Mechanistic study of surface enhanced Raman scattering for high sensitivity PAH detection in water

Chatterjee, Abhijit (2018) Mechanistic study of surface enhanced Raman scattering for high sensitivity PAH detection in water. Doctoral (PhD) thesis, Memorial University of Newfoundland.

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The main objective of this thesis is the study of surface enhanced Raman scattering (SERS) mechanisms in order to fabricate efficient SERS substrates for the trace detection of PAHs. SERS is gaining tremendous attention in environmental pollutant sensing. SERS mainly relies on the plasmonic enhancement of the Raman signal from metal nanoparticles on the SERS substrate. In addition, metal-molecule charge transfer upon analyte adsorption is also important. Therefore, a study of the SERS enhancement mechanism is crucial in order to design an efficient SERS substrate. Polycyclic aromatic hydrocarbons (PAHs; phenanthrene, pyrene etc.) gained our attention due to their impact on the environment. PAHs dissolve in water at trace concentrations. Therefore, PAH sensing is challenging using typical environmental monitoring techniques. In this thesis, the SERS technique was employed to detect PAHs (phenanthrene and pyrene) with enhancement factors (EFs) of 10⁵ to 10⁶. The SERS activities of different types of substrates (metal-semiconductor, bimetallic, metal-insulator) were tested, and the Raman enhancement mechanism was investigated using plasmon absorption studies, scanning probe microscopy, and other spectroscopic techniques. A synergistic effect of electromagnetic and chemical enhancement on the SERS performance was illustrated with scanning probe microscopy. This thesis presents new applications or extensions of materials characterization methods, including Kelvin probe force microscopy (KPFM) and electrostatic force microscopy (EFM), to the SERS mechanism question. A range of materials was used to create the SERS substrates through multilayer deposition. In all cases, the top layer consisted of Au, Ag, or both. These plasmonic materials were supported by ZnO or silica spheres, whose morphology contributed to hotspot formation, plasmon tuning, and surface hydrophobicity. Substrate's surface morphology was tuned by varying the film preparation methods. Some methods allowed for independent tuning of surface roughness and surface area, two distinct contributors to enhancement. The semiconducting and insulating supports also electronically impacted the top metal layer. By varying the method of preparation of the ZnO, or by adding an insulating poly(methyl methacrylate) (PMMA) interlayer, both morphology and the electronic interactions were tuned. Different surface electronic interations between the metal and the analyte were linked to chemical enhancement. Among Au/ZnO substrates, Au possessed a partial positive surface charge as a result of Fermi level equilibrium with certain types of ZnO, while defect-rich ZnO led to a negative surface charge on Au. Bimetallic films with Au and Ag similarly generated a positive or negative surface charge on the substrate depending on which metal was on top. The direct measurement of surface charge, enabled by EFM explained why these surface charges impacted the EFs in an analyte-specific way. Tuning the SERS activity of Au/ZnO by the elimination of impurities in ZnO was also studied. The types of ZnO impurities and defects were identified by X-ray diffraction (XRD), Raman, thermogravimetric analysis (TGA), cathodoluminescence (CL), electron paramagnetic resonance (EPR), X-ray photoelectron spectroscopy (XPS), which were also used to identify changes in defects and impurities during the optimization of substrate preparation.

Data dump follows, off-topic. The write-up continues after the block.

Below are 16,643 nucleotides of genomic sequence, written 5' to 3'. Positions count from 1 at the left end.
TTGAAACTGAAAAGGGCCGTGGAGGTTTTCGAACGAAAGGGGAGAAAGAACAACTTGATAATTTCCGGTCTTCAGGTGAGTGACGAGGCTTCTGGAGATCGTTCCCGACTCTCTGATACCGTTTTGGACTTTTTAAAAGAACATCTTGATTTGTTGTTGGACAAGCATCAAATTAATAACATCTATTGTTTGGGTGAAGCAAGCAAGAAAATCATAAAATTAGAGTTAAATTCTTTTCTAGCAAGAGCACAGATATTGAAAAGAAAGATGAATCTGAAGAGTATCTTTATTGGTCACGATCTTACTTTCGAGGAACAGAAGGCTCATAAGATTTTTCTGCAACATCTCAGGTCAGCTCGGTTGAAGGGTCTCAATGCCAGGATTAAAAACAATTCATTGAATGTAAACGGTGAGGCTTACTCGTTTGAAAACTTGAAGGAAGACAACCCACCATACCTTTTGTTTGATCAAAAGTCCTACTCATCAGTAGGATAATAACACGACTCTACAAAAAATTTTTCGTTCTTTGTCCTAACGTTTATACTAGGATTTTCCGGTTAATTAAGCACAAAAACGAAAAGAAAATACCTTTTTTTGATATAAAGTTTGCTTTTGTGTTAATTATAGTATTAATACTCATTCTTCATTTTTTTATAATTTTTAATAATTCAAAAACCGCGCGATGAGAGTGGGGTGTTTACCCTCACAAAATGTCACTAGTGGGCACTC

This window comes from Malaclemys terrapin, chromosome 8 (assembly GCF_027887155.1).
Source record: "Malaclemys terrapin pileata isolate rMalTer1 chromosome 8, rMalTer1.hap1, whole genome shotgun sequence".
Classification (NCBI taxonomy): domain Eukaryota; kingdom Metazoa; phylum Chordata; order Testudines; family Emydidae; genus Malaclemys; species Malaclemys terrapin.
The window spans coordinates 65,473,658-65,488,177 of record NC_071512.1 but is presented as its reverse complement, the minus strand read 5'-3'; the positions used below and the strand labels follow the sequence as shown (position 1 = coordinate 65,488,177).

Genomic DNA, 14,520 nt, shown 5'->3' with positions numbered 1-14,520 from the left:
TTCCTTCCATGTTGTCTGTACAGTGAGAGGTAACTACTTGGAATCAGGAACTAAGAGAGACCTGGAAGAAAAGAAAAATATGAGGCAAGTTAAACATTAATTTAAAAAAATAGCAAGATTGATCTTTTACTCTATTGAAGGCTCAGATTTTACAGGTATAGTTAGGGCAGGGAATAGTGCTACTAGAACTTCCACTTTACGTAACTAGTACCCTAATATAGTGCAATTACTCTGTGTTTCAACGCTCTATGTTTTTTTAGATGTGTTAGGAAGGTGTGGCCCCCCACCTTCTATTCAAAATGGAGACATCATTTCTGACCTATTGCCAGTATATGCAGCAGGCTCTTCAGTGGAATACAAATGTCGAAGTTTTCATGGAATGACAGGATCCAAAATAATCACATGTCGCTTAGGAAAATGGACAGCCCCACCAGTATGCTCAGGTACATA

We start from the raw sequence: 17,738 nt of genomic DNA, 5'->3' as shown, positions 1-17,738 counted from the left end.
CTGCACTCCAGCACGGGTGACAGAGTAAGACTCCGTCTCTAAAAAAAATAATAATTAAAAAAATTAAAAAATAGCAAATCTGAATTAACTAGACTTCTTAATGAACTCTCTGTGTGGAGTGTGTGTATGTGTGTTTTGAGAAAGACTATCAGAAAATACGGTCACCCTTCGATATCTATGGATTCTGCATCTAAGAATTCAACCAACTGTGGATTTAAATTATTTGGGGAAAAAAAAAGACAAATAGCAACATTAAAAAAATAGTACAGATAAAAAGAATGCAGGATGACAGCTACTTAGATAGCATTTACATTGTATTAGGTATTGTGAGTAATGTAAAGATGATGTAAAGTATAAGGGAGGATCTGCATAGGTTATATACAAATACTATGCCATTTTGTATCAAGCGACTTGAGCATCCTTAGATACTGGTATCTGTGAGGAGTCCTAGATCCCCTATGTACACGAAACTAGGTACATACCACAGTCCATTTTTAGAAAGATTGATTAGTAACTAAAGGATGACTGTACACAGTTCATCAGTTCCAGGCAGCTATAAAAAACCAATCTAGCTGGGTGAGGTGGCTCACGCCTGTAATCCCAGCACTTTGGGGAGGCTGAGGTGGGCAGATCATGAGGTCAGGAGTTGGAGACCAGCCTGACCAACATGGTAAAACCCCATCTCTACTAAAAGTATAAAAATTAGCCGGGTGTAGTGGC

Item Type: Thesis (Doctoral (PhD))
Item ID: 13239
Additional Information: Includes bibliographical references.
Department(s): Science, Faculty of > Chemistry
Date: January 2018
Date Type: Submission
Library of Congress Subject Heading: Raman effect, Surface enhanced; Polycyclic aromatic hydrocarbons -- Measurement; Chemical detectors

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